GREAT news for northside coffee-lovers: there’s a new café opened in Montenotte.
Roots Coffee House, which opened this week, has stunning views over Cork city, fair-trade coffee from Java Republic, and sweet treats from The Natural Foods Bakery.
But it’s far more than a nice place for local residents and visitors to enjoy a cup of coffee; it’s also a training centre for young adults from the Cope Foundation, who will learn about the art of barista, and cash-handling and customer service skills while working in the café.
When I dropped by, four baristas-in-training had gathered for the last stretch of the café renovations, in a building behind Beech Hill Garden Centre in Montenotte.
The final touches were being put on the café, and excitement was in the air.
All four young people, in their late teens and early twenties, have mild to moderate learning difficulties, and are attending the Cope Foundation’s Bonnington Training Centre, where there’s a focus on teaching independent living skills.
But as Florin Nolan from Cobh explains, “it’s nice to get out more. We’ll have our own training room next to the café. It’s about independence and being an adult.”
Florin has an interest in art and interior design and, as the café space comes together, he’s looking forward to choosing paintings and plants to decorate his new workspace.
Cáit Harnedy, from Killeagh, Co Cork, says she’s looking forward to the social aspects of her new job.
“I’m super-stoked to do this,” she says. “It’ll be an interesting experience to do it all together and it will be great to spend more time with my friends.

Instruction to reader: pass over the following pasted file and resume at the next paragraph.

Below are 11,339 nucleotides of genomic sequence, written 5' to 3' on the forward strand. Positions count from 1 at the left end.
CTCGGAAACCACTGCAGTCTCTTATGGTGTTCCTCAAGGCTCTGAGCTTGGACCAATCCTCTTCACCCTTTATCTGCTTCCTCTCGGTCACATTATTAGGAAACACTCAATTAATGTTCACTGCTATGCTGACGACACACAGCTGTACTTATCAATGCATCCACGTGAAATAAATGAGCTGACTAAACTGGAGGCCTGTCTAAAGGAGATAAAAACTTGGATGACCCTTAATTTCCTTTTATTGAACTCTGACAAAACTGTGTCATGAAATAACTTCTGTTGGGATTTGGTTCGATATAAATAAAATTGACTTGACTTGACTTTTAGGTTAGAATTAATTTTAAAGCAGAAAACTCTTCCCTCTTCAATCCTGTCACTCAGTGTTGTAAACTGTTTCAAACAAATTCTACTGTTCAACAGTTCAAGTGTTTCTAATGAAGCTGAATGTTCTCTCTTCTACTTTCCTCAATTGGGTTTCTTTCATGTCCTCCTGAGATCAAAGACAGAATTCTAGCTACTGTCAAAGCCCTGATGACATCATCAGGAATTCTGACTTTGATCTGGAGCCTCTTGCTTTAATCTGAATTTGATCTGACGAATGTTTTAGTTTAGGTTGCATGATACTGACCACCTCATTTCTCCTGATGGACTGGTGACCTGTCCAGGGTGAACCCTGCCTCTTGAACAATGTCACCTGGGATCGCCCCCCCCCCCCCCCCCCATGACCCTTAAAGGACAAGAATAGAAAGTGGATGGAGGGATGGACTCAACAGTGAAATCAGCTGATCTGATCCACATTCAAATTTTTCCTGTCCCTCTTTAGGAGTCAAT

“Once I have all the training completed, I’ll like to see the customers happy and enjoying themselves.”
Roots Coffee House will source their coffee from Java Republic, an Irish coffee company that has been carbon neutral since 2011 and that sources fair trade varieties of coffee.
Roots’ future employees and trainees have already attended barista training days in Java Republic’s Bandon premises.
Maurice Attikossie, from Mahon, still has his reservations about using the state-of-the-art coffee machine and says that confidence can be an issue, but he’s keen to learn skills that can be used to find work in other businesses in the future.
Frances Hamilton is a senior supervisor at the Cope Foundation, and the project manager for Roots Coffee House.
Trainees at Roots will have the option to progress to employment in the café after developing their skills for a year, before finding other jobs placements with the help of a jobs coach, she explains.
“It’ll be very much on the job training and they’ll be doing QQI (Quality and Qualifications Ireland) certification in things like customer service, communications and retail industry knowledge,” Frances says.
Beech Hill Garden Centre has been providing training opportunities to adults availing of the Cope Foundation’s services since the 1980s, and at one stage there was a café on the site too, but Frances says that a lack of resources meant the original café shut down.
“Every garden centre has a coffee shop now, and Montenotte has no café, so it was a bit of a no-brainer to get it up and running again,” she says.
Between staff at the Cope Foundation, local residents and garden centre customers, Roots has the customer base to be a fully functioning, commercially viable business.
“There’s no tokenism here,” Frances says. “We’re working with people who we feel are work-ready and we’ll really be doing all the work; it’s about them sharing ownership of the whole project.
“It’s on a social enterprise basis, where you measure the profit in social gain as much as financial gain.”
Frances says setting up Roots Coffee House has been a steep learning curve for the entire team, herself included; she doesn’t have any experience of café management, but has been helped along the way by friends and colleagues.